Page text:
If exporting is part of your business strategy, it’s best to get a head start on ensuring you have legal rights to own and use your trade mark in the jurisdictions that you’re planning to operate in. There are a couple of ways you can do this – by filing national applications in each country of interest, or by using the ‘Madrid System’ to file an ‘international registration’ in any of the 124 member countries.

The purpose of the Madrid System is to simplify the procedure and reduce the cost of registering a trade mark in multiple countries. This is achieved by filing a single application for registration, in one language and with one set of fees in one currency, designating the countries in which protection for the mark is required. Not every country is a member of the Madrid System, however most of New Zealand’s key trading partners are.

When filing an international registration, a basic fee is charged, with supplementary charges determined by the number of countries designated. Some countries charge different fees depending on the type of mark and the number of classes covered.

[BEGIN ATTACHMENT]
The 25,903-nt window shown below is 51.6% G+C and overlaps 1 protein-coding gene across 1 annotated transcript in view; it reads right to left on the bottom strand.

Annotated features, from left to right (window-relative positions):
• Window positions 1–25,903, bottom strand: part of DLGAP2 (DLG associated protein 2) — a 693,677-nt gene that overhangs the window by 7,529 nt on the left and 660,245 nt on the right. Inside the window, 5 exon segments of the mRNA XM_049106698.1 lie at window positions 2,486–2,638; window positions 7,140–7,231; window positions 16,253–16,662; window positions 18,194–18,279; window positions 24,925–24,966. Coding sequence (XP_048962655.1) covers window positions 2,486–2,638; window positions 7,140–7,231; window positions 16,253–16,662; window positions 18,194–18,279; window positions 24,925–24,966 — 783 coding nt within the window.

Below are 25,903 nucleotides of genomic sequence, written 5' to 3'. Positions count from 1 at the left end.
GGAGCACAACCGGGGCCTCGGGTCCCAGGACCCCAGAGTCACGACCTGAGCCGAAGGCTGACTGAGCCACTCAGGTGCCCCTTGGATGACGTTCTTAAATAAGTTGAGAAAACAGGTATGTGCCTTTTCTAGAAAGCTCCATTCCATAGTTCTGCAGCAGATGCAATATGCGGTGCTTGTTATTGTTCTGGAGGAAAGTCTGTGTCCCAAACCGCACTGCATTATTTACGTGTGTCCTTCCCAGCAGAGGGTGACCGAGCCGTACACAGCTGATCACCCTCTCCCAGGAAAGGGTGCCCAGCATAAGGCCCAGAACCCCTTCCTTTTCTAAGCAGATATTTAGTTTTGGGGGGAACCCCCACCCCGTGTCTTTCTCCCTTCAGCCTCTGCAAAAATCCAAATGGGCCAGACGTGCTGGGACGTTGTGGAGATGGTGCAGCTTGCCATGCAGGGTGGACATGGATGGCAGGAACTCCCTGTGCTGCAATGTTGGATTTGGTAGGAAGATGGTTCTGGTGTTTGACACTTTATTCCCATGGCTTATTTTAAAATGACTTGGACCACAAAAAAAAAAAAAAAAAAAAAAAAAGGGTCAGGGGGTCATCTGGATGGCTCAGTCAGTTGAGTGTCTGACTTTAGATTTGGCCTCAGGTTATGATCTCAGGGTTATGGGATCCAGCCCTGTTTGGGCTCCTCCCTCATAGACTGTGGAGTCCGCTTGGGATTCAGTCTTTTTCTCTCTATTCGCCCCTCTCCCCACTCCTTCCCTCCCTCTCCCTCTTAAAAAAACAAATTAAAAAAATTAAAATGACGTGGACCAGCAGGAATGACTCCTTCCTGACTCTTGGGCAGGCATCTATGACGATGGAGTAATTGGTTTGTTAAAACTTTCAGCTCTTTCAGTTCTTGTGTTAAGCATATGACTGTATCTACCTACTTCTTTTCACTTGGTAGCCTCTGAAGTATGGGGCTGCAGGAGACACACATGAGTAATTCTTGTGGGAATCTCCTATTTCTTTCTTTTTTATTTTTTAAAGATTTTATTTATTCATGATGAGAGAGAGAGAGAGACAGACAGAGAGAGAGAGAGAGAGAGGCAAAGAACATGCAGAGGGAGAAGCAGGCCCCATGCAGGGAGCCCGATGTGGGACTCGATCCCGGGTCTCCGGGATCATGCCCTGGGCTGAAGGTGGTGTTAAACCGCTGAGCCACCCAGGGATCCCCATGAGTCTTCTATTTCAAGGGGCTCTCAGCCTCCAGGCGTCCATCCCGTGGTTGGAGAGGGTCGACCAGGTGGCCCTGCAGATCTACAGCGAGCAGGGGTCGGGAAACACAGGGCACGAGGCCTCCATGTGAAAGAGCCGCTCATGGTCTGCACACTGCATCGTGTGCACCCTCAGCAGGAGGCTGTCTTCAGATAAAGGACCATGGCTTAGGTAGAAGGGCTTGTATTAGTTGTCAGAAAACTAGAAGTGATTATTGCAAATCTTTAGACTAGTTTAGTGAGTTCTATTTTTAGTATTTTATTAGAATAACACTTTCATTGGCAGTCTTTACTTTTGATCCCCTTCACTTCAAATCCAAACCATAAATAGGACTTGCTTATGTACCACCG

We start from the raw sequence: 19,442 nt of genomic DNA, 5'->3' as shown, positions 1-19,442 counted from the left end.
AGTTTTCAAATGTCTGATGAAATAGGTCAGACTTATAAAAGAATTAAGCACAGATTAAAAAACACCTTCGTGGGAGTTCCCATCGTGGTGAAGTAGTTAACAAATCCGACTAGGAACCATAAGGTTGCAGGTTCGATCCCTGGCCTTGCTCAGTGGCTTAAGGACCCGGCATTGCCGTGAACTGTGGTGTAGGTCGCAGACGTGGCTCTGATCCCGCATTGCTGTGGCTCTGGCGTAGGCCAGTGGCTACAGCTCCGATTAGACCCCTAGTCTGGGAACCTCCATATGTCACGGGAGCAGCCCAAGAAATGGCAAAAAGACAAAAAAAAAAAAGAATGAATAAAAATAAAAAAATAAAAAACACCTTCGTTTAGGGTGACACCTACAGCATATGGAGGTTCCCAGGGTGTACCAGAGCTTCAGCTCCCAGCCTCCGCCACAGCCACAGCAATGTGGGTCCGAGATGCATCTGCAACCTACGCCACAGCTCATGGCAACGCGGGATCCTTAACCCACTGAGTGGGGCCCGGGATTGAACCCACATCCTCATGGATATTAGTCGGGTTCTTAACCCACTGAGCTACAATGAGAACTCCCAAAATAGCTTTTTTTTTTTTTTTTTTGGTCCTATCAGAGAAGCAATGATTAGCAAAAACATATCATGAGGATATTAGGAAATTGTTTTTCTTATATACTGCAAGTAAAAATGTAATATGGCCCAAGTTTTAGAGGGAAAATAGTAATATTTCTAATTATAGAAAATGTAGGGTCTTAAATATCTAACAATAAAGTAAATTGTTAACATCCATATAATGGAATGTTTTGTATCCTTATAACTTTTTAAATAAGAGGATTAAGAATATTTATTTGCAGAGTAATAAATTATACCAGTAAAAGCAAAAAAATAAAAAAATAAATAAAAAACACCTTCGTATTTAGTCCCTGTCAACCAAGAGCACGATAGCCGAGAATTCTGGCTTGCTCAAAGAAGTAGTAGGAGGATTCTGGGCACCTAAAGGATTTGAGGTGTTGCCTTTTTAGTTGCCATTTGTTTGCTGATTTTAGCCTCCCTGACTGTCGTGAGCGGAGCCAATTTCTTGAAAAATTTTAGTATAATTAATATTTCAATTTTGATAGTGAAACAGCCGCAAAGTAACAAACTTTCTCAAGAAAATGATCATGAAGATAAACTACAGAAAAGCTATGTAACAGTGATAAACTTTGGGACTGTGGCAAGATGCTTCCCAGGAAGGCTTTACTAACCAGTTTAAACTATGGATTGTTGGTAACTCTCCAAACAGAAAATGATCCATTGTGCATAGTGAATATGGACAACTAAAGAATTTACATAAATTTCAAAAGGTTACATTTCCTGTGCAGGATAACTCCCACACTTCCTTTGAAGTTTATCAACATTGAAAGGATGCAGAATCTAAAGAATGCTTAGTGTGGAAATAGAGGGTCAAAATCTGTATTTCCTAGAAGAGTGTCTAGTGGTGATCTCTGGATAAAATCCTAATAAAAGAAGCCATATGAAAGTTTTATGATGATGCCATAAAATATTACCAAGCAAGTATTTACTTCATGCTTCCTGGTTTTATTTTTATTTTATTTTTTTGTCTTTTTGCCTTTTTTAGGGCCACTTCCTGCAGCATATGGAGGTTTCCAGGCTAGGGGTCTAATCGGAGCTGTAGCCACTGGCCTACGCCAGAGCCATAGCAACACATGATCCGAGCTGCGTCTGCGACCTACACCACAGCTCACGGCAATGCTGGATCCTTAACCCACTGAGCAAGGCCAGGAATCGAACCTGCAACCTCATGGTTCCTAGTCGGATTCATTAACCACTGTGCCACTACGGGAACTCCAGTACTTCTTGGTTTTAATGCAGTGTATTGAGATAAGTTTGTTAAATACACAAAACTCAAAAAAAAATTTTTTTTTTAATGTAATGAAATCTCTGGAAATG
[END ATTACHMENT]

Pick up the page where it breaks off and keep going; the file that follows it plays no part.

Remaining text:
The process

Your trade mark professional will file an international application with the New Zealand Intellectual Property Office, who will transmit the details to the World Intellectual Property Organisation (WIPO) for examination. IfWIPO approves the application, the trade mark will be added to the International Register, with an initial term of ten years. ‘National examination’ follows, where each designated country examines the trade mark according to its national law. Each country can refuse to grant protection without impacting the grant of protection in the other designated countries.

Like any system, there are traps for the unwary and the Madrid System will not always be best suited for your purposes.

If you are interested in protecting your trade mark overseas in a number of countries, the Madrid System is certainly worth considering as the means to achieve this goal. You will, however, need to secure a trade mark registration in New Zealand first and it is very important to get it right as your “home registration” will form the basis for the International Registration and the protection you can achieve in each of the designated countries.

Tim Walden Managing Partner, James & Wells.
Tim Walden Managing Partner, James & Wells.